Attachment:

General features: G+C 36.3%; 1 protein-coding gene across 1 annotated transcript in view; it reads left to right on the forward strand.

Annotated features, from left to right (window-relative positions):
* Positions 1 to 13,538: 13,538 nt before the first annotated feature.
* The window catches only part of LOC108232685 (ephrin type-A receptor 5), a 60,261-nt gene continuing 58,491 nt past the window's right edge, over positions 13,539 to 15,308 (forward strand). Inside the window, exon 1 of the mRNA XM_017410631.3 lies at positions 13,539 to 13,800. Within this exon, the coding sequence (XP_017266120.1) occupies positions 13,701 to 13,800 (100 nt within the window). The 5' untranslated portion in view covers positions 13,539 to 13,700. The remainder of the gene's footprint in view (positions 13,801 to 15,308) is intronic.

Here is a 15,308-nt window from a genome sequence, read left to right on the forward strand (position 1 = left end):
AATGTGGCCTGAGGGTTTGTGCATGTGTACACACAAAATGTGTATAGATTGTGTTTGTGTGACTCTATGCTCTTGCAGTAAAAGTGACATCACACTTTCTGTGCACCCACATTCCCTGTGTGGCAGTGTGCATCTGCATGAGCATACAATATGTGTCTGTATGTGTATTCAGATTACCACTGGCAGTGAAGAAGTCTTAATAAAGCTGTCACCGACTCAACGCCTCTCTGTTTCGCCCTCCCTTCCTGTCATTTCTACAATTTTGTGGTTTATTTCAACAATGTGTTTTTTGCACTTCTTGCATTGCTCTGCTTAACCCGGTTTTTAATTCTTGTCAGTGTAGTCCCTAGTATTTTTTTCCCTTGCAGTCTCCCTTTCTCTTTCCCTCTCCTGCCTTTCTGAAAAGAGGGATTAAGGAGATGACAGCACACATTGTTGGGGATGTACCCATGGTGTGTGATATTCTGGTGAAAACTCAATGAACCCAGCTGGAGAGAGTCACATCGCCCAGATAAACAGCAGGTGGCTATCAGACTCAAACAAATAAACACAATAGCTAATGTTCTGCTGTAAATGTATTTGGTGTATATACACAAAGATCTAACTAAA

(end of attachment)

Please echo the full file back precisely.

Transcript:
General features: G+C 36.3%; 1 protein-coding gene across 1 annotated transcript in view; it reads left to right on the forward strand.

Annotated features, from left to right (window-relative positions):
* Positions 1 to 13,538: 13,538 nt before the first annotated feature.
* The window catches only part of LOC108232685 (ephrin type-A receptor 5), a 60,261-nt gene continuing 58,491 nt past the window's right edge, over positions 13,539 to 15,308 (forward strand). Inside the window, exon 1 of the mRNA XM_017410631.3 lies at positions 13,539 to 13,800. Within this exon, the coding sequence (XP_017266120.1) occupies positions 13,701 to 13,800 (100 nt within the window). The 5' untranslated portion in view covers positions 13,539 to 13,700. The remainder of the gene's footprint in view (positions 13,801 to 15,308) is intronic.

Here is a 15,308-nt window from a genome sequence, read left to right on the forward strand (position 1 = left end):
AATGTGGCCTGAGGGTTTGTGCATGTGTACACACAAAATGTGTATAGATTGTGTTTGTGTGACTCTATGCTCTTGCAGTAAAAGTGACATCACACTTTCTGTGCACCCACATTCCCTGTGTGGCAGTGTGCATCTGCATGAGCATACAATATGTGTCTGTATGTGTATTCAGATTACCACTGGCAGTGAAGAAGTCTTAATAAAGCTGTCACCGACTCAACGCCTCTCTGTTTCGCCCTCCCTTCCTGTCATTTCTACAATTTTGTGGTTTATTTCAACAATGTGTTTTTTGCACTTCTTGCATTGCTCTGCTTAACCCGGTTTTTAATTCTTGTCAGTGTAGTCCCTAGTATTTTTTTCCCTTGCAGTCTCCCTTTCTCTTTCCCTCTCCTGCCTTTCTGAAAAGAGGGATTAAGGAGATGACAGCACACATTGTTGGGGATGTACCCATGGTGTGTGATATTCTGGTGAAAACTCAATGAACCCAGCTGGAGAGAGTCACATCGCCCAGATAAACAGCAGGTGGCTATCAGACTCAAACAAATAAACACAATAGCTAATGTTCTGCTGTAAATGTATTTGGTGTATATACACAAAGATCTAACTAAA